was full of miniature haystacks about four feet high to be picked up by the sweep. The sweep was like a huge fork, usually about twelve feet wide with teeth about eight feet long and ten or so inches apart. They were made from small poles, or bought 2x3’s, which were bolted to a double spaced frame at the back so they were rigid. There was also a rack at the back and a pole on the sides to stop the hay from spilling over, and to serve as a guide for the horse. Wheels were mounted underneath a little back of center to raise the back, and still let the front nose along the ground. The ends of the tines were rounded and tipped with sheet metal so they wouldn't be so apt to dig into the ground. Nose caps of steel could also be had if you wanted to make it look posh, and pay the price. A horse would be hitched to a singletree, mounted to a bracket on each side of the sweep. A rein would go to the outside of the bit on each horse, and a thin rope would go between them, which would pass over the bunches being picked up. Some of the horses would adapt to this hookup much better than others, as it was a tricky operation. Where the ground was flat and even, it was easy, but often a tine would hit a bump by a gopher hole and start to dig in, and sometimes break. There were many times I can remember when one horse had to be unhitched to pull the sweep back and get the tine out of the ground. This may sound odd but when those things got stuck, they really got stuck. Maybe the gopher got in a snit and held on to the end! But things usually went pretty well. Yet, even when I was fourteen, I seldom worked on the sweep. More experienced hands were available, but I didn't mind! Best someone else get the blame for any broken tines. The stacker was the next step, in order to get all the hay together into a stack that would survive the winter. There were many types around but I suppose dad wasn't too keen on most of them so he made his own; designed it so well that he made several for other farmers close by.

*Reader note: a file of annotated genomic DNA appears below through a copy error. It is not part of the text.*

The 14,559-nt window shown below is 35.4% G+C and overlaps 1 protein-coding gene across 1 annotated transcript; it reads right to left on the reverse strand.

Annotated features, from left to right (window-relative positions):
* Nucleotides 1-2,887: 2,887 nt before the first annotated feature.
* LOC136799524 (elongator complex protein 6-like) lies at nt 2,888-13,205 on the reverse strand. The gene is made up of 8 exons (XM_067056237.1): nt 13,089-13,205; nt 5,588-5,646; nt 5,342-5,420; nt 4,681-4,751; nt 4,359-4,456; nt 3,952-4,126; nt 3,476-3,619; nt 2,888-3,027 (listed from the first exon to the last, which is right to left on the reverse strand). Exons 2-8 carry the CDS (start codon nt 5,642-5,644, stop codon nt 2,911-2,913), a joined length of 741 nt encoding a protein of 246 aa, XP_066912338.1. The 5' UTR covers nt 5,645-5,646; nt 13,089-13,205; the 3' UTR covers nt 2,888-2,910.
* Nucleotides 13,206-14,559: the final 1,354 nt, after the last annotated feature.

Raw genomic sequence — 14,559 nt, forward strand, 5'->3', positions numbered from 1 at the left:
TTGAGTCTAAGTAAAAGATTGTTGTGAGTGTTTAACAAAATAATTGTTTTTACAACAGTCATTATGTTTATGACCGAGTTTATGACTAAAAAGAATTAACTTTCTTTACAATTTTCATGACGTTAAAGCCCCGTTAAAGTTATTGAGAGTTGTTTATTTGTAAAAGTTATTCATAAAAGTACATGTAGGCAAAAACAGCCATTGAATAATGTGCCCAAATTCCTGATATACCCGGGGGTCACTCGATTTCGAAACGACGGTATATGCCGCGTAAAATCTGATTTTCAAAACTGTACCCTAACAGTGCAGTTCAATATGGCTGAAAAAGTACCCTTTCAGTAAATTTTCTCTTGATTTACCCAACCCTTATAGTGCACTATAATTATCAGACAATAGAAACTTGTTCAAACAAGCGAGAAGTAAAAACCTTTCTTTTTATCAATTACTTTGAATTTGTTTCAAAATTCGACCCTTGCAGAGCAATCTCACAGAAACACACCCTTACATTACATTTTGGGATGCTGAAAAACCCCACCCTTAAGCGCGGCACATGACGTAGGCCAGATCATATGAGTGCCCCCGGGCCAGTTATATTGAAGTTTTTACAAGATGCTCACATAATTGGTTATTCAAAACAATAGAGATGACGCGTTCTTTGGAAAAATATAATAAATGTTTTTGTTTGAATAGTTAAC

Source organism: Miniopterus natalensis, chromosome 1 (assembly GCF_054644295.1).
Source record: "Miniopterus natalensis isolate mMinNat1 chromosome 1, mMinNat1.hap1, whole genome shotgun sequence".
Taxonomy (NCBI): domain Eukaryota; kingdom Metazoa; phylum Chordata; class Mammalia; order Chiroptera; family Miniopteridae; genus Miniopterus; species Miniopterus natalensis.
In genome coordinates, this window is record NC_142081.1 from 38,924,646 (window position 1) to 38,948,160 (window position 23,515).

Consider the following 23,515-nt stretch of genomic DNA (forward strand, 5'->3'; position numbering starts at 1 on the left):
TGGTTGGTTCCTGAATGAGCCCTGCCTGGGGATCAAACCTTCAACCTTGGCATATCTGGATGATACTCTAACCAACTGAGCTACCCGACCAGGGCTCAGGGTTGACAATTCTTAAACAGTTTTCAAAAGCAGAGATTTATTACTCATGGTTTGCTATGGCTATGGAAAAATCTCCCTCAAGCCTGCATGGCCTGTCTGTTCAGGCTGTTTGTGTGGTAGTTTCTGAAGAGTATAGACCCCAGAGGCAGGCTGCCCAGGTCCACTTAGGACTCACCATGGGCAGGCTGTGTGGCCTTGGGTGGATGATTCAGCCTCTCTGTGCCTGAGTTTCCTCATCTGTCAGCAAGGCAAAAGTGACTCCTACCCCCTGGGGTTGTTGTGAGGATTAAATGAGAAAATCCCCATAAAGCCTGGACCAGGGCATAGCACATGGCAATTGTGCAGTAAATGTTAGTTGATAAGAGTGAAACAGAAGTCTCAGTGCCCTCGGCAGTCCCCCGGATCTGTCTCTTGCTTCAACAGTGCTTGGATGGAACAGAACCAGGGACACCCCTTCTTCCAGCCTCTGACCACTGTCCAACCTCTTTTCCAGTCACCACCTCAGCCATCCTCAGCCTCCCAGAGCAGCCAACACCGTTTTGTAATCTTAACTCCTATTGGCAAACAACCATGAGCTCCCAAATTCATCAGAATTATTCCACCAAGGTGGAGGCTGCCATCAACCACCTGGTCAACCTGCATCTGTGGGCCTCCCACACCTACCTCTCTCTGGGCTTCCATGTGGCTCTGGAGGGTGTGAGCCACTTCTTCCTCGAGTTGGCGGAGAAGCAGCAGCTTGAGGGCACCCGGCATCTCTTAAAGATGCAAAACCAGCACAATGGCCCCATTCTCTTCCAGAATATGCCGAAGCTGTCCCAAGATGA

It consisted of a frame and cables, several pulleys to increase the lifting power and a rack on the end to receive the hay, from where it was lifted to a height where it would slide off onto the stack. Building the stack required knack that not everyone was good at it. There was a man on the stack; he would step to one side when the stacker dumped the load. If he got careless he would almost get buried, or worse he might be thrown off balance and fall to the ground, which happened to dad once and he broke a collarbone. The stacker man would fork the hay to the sides so they would build straight up or even a little more than that so the stack was a bit wider in the center. When the stack was about ten feet high, the sides were gradually brought in till the top ended up nicely rounded. A good stacker man was fussy about the top of the stack. It had to look nice! That spoke of good workmanship, and a well-built stack would shed water so there was very little spoilage from rain or melting snow in the spring. By the end of summer there were many of these in the field, ensuring a good winter supply of feed for the animals. If the crop was poor, and there were those years, or there were sometime losses from bad weather in which case the herd was sometime reduced, but mostly only young stock, sometimes prematurely. During the haying season there was often neighbor helping neighbor with both men and machines, which was about the only way they could get all the hay in without hiring a lot of extra help which was often hard to find on short notice, and usually ill afforded; it worked well! When the depression started in 1929, things began to change. Dad seldom found work on the construction projects as most of them were winding down to become nonexistent in a year or so. He helped grandpa run the farm for a while but there was an ever-present problem. Dad was very innovative and liked to improve on everything to make the place more efficient, while grandpa wasn’t too keen on make any changes.